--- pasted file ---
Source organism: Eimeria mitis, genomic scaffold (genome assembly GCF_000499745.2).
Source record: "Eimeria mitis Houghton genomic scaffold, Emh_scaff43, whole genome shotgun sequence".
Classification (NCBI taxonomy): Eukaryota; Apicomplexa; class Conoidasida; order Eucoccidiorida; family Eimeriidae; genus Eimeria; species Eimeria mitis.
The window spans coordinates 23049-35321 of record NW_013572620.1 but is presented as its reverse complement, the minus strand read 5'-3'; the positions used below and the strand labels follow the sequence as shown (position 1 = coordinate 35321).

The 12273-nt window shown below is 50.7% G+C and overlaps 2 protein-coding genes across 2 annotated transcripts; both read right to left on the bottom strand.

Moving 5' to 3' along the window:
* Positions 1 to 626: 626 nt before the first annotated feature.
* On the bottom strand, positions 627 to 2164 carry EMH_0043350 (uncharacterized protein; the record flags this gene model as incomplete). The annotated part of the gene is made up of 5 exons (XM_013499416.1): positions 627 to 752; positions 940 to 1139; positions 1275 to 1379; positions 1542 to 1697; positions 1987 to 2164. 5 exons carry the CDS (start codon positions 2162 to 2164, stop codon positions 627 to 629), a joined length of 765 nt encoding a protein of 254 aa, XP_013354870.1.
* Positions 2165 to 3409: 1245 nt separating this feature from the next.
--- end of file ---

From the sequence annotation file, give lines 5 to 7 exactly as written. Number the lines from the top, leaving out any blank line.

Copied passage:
The 12273-nt window shown below is 50.7% G+C and overlaps 2 protein-coding genes across 2 annotated transcripts; both read right to left on the bottom strand.

Moving 5' to 3' along the window:
* Positions 1 to 626: 626 nt before the first annotated feature.